"Old age comes on suddenly, and not gradually as is thought." Emily Dickinson
A chance mention in Michelle Huneven's Isabel Archer, Great-Grandmother has at least pointed me in the direction of an ambitious (for me) project. Huneven wrote "The unexamined will of intelligent woman—so vivid and unstoppable in Isabel Archer and Dorothea Brooks, and Gwendolyn Harleth—was a fictional construct I would explore in my writing." I already knew and loved Isabel and Dorothea, but Gwendolyn was a stranger to me. It didn't take much to find that she is the central character in Daniel Deronda and that her plot has many intriguing similarities to Dorothea's. While I was rereading Middlemarch I found a copy of Daniel Deronda in a used book store and couldn't resist it. It's been beckoning to me from the top of a pile of books ever since.
Frank Bruni may have pushed me over the top with his op-ed at The New York Times, For 2014, Tweet Less, Read More, today. I'm receptive to his message of tweeting less (not that I write that much there, but I do read an awful lot) and reading more. Bruni's argument is
I buy that, and not from a vantage point of cultural snobbery or because I’m a Luddite. Trust me, I watch inexcusable amounts of television, much of it proudly lowbrow. I consume most of my newspapers and magazines online and almost all of my books on an iPad, and I depend gratefully on email and instant messaging to maintain friendships that might otherwise have fallen by the wayside.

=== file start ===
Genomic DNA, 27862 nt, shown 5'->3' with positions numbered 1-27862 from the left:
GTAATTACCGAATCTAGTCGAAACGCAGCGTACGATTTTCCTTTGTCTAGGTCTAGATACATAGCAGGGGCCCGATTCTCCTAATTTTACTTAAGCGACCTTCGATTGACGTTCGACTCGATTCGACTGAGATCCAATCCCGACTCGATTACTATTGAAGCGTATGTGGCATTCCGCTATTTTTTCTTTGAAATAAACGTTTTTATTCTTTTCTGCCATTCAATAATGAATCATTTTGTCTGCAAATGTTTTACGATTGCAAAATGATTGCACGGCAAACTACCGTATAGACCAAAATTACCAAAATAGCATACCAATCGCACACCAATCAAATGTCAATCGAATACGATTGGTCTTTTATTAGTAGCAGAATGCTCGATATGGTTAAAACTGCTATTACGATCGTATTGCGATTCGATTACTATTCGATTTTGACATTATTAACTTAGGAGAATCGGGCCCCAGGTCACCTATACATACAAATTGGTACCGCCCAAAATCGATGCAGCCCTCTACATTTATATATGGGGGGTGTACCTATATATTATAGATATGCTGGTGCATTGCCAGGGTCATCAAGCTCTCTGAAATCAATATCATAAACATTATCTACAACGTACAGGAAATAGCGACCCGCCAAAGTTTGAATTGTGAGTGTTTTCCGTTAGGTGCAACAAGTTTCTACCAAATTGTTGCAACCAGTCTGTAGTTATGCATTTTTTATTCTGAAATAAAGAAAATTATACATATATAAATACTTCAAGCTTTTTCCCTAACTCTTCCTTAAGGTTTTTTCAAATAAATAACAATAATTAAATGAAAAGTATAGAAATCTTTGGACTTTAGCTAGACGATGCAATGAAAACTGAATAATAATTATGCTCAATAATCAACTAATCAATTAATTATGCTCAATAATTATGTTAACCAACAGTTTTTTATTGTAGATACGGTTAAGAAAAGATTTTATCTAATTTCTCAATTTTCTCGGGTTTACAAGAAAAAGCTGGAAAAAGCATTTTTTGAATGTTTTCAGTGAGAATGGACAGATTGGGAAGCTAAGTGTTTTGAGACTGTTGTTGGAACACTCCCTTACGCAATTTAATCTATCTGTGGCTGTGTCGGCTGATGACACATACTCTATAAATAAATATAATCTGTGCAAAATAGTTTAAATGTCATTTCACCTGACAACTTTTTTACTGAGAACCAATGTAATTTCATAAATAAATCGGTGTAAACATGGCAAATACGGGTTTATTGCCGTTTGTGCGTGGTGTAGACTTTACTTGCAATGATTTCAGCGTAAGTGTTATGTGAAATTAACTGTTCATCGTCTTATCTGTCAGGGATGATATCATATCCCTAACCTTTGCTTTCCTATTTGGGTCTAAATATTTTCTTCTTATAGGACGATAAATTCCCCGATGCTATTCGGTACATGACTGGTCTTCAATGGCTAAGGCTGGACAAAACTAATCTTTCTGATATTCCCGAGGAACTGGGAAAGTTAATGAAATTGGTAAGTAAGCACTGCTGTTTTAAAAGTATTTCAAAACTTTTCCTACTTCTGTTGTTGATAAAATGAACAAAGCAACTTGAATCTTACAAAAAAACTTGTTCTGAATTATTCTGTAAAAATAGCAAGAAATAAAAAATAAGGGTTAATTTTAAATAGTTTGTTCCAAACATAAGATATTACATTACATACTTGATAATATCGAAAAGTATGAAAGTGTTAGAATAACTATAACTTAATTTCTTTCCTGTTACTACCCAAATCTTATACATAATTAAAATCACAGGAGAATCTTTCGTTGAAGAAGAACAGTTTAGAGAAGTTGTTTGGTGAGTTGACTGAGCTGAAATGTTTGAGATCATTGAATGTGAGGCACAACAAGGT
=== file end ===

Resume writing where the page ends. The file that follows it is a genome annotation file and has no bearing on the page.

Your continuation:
But I’d bet big on real reading, fiction or nonfiction, as a prompt for empathy and a whole lot more: coolheadedness, maybe even open-mindedness, definitely deliberation. It doesn’t just yank you outside of yourself, making you consider other viewpoints without allowing for the incessant interjection and exaltation of your own. It slackens the pace. Forces a pause.
and I'm ready for that. The trouble is there's so much I want to read. I'm leary of getting lost in another nineteenth-century novel. They're just the thing I tend to linger over and get lost in. So here's the ambition—I'm going to try some parallel reading for the first time in years and see how it goes, Daniel Deronda alongside all the other stuff in my queue.
Seen a few hours later at Twitter